This retrospective study included patients, 1–18 years old, diagnosed with aHUS at a tertiary referral hospital between January 2005 and June 2017. aHUS was defined by the triad of microangiopathic-hemolytic anemia, thrombocytopenia, and acute kidney injury (AKI),[8] in the absence of coexisting disease and after exclusions of mimics such as malaria, lupus, sepsis, and HUS secondary to Shigella dysentery or Streptococcus pneumoniae.[4],[5] Clinical information, including investigations, details of management, and outcomes at follow-up, were retrieved from medical records and analyzed after obtaining ethical clearance. The choice of therapy between PEX and PI was primarily on the discretion of the treating physician and was based on patient's size, feasibility of vascular access, and affordability of therapy costs. Plasma therapy was usually instituted within 24 hr of diagnosis of aHUS. PEX involved replacing 1.5–2 times plasma volume with fresh frozen plasma (FFP) and 5% albumin, in a ratio of 3:1, on alternate days, until hematological remission, while PI involved the administration of 10–15 ml/kg of FFP daily until remission.

Outcomes compared between groups were time to hematological remission, duration of hospitalization, renal recovery at the end of hospital stay and at the last follow-up, and occurrence of relapses. Hematological remission was defined as platelet count exceeding 150,000/mm3 in two consecutive readings, with normal serum lactate dehydrogenase.[4],[5] Complete renal recovery was defined as estimated glomerular filtration rate (eGFR) >90 ml/min/1.73 m2 or return to normal eGFR for age,[9],[10] normal blood pressure,[11] and no proteinuria. Partial renal recovery was the persistence of hypertension, nephrotic-range proteinuria, and/or renal dysfunction that was staged for CKD.[12] Dialysis dependence was the persistent need of renal replacement therapy at discharge from the hospital. Hypertension was defined as blood pressure of >95th centile for the corresponding age, sex, and height,[11] and nephrotic-range proteinuria was defined as urine albumin of ≥3+ in urine dipsticks. Testing for antibodies to complement factor H (CFH) (anti-FH) was carried out in a subgroup of 19 patients, on ethylenediaminetetraacetic acid plasma transported to the All India Institute of Medical Sciences, New Delhi, as described previously.[13]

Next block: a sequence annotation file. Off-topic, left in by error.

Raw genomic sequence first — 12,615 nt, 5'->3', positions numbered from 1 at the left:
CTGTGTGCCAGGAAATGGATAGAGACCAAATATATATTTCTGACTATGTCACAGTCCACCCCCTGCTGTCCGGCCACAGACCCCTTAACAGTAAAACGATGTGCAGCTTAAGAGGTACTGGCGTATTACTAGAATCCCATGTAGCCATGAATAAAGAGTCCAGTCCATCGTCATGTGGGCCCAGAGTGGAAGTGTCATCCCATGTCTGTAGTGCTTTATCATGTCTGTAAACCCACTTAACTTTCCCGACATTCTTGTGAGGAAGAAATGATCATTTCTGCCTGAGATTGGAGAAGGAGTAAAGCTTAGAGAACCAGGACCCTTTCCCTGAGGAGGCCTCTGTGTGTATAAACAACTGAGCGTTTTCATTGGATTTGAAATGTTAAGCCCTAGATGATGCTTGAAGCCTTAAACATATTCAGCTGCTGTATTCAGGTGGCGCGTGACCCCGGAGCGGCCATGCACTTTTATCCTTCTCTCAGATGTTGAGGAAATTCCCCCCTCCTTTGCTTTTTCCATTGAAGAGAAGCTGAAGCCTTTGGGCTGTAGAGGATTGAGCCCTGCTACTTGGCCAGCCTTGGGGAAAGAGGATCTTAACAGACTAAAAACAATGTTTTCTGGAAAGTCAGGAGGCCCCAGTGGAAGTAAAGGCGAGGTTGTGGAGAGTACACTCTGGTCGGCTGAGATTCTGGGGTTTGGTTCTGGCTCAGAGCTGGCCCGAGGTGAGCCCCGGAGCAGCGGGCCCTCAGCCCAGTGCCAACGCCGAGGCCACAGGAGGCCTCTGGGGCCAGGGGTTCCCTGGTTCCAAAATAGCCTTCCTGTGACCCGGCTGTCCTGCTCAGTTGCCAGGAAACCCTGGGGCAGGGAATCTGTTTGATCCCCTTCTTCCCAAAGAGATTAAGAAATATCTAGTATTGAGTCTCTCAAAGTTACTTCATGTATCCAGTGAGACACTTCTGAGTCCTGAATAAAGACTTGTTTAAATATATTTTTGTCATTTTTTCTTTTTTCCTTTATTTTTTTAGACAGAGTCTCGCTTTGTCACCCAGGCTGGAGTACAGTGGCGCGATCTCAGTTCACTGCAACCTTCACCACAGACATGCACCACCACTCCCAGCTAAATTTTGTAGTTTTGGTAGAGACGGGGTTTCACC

Data were analyzed using Stata version 14 (StataCorp, Texas, USA) and compared between groups using standard parametric and nonparametric tests, as applicable; P < 0.05 was considered statistically significant. Outcomes of four children, who did not respond to PI and received PEX later, were included in the PEX group. Kaplan–Meier analysis was performed to estimate time to progression to CKD Stage 5 and compared between groups using the log-rank test. Univariate and multivariate logistic regression was used to determine predictors of complete or partial renal recovery at discharge.

  Results Top

Presentation and evaluation

Of the 53 patients with aHUS presenting at mean ± standard deviation (range) 6.3 ± 3.9 years (1.6–192 months), 75.4% were boys. Mean platelet count, hemoglobin, and serum creatinine were 62,000/mm3, 5.7 g/dl, and 4.0 mg/dl, respectively; majority of patients presented with AKI Stage 3 [Table 1]. Nephrotic-range proteinuria was observed in 75% of cases and low complement C3 level in 62% of cases. Of 19 patients evaluated for anti-FH antibodies, 13 (68.4%) had elevated titers (>150 arbitrary units/ml). Next-generation sequencing for mutations in relevant genes showed homozygous DGKE mutations in one child and no abnormality in another patient. Kidney biopsy, performed in 22 patients, showed thrombotic microangiopathy in 73%, acute tubular necrosis in 23%, and patchy cortical necrosis in 4% of patients.
Table 1: Comparison between patients managed on plasma infusions and plasma exchanges at presentation